3 ways districts can use AR and AI

Thanks to exciting new innovations, teachers are improving student learning


NoRILLA (novel research-based intelligent lifelong learning apparatus) is a patent-pending and award-winning mixed-reality system that combines physical and virtual worlds to improve children’s STEAM learning in an enjoyable and collaborative way. It is based on scientifically proven research at Carnegie Mellon University. NoRILLA’s specialized AI algorithm tracks what students are doing in the physical environment and provides personalized interactive feedback to children as they experiment and make discoveries in the real world.

EarthShake, the first educational game for the NoRILLA system, teaches early physics principles through hands-on learning. A table provides earthquakes and students make predictions about which tower will stay up longer. The supporting technology can detect how the towers fared during the quake, and the game’s cartoon gorilla gives the students appropriate feedback to understand the underlying principles.

These pictures are of children interacting with NoRILLA at Bright Horizons and Montour School District.

NoRILLA can be used to teach many STEAM concepts such as inquiry, balance and stability, geometry, symmetry, volume, ratio, scientific curiosity, and 21st-century critical-thinking skills.


MATHia is an AI-powered platform for grades 6-12 that mirrors a human coach with more complexity and precision than any other math software. Built on more than 20 years of cognitive science research, it provides a one-to-one personalized learning experience for every student, regardless of skill level, meeting each student exactly where they are.

Unlike other software platforms that look at only whether a student got an answer right or wrong, MATHia analyzes every data point to understand the student’s process for solving the problem and identifies exactly which skills he needs to work on and what misunderstandings may have led to the error.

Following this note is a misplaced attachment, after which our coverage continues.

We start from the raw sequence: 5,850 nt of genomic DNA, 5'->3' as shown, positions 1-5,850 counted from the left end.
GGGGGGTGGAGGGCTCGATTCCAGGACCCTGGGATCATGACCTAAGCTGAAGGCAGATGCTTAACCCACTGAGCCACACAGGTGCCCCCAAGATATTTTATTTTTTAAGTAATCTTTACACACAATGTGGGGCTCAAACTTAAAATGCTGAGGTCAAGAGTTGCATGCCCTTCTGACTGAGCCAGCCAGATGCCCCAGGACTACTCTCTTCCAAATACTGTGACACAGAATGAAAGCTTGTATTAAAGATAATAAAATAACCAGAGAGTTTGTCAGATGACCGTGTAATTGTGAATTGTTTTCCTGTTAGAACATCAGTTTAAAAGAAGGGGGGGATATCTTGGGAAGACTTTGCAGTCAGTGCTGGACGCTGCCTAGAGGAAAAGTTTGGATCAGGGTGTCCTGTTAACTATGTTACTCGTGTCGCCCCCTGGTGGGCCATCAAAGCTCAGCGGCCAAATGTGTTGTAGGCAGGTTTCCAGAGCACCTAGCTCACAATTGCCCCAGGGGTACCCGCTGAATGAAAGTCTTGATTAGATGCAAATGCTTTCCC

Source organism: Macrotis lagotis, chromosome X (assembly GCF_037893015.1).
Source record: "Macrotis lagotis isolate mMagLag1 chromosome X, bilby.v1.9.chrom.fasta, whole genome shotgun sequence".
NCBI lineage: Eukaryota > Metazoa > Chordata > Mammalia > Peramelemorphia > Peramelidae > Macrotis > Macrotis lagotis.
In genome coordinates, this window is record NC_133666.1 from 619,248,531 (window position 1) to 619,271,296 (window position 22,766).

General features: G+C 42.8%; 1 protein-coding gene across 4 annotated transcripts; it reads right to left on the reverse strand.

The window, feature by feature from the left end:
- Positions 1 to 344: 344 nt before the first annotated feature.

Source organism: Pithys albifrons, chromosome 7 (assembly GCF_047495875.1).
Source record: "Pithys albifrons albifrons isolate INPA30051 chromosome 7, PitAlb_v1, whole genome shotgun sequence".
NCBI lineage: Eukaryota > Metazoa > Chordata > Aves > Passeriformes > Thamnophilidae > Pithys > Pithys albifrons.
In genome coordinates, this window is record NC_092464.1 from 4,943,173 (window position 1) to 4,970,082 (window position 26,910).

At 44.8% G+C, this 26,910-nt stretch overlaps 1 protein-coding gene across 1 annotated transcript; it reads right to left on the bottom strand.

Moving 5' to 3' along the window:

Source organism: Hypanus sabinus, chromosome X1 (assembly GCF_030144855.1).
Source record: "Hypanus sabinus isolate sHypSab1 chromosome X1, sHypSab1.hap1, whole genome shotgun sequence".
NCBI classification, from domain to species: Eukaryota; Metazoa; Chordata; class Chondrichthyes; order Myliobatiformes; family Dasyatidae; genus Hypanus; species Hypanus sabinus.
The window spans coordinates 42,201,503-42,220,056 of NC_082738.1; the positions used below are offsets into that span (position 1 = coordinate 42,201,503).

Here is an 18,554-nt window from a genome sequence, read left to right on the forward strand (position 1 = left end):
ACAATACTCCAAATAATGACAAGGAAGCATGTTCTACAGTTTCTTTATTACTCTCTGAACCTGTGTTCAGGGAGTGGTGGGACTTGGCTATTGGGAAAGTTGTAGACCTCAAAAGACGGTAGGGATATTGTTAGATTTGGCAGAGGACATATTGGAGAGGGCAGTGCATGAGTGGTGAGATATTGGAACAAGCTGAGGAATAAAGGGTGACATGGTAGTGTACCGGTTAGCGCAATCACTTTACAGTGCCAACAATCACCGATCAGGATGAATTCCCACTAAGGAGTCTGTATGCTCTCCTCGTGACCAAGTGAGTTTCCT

Teachers have access to reports that give them insight into class and individual students’ progress. The data leads to tangible action, such as determining how many students are mastering standards, placing students into smaller learning groups, or facilitating teacher-student conferencing. The APLSE Report uses predictive analytics to look at every step the student has taken and predict, very accurately, where they’ll end up at the end of the year. Teachers can then adjust instruction to get students back on track before it’s too late. Leadership Reports give administrators ongoing insight into student, classroom, school, and district progress toward learning goals.

MATHia, which is used by over 500,000 students all over the country, is often used as part of the Carnegie Learning Blended Math Solution, which includes consumable textbooks for group learning that give students a deeper level of conceptual understanding of mathematics.

Innovation will always be part of learning. Recent and emerging developments in technology are transforming the way we think and learn. Access to and availability of data increases by the second. With the shift from the industrial revolution to the information age, students need access to more than computers and high-speed internet in schools. Today’s schools can—and should—provide access to cutting-edge technology that provides the opportunity to learn specialized skills and knowledge in their classrooms, without the physical presence of a subject matter expert, but with their teacher as the guide.

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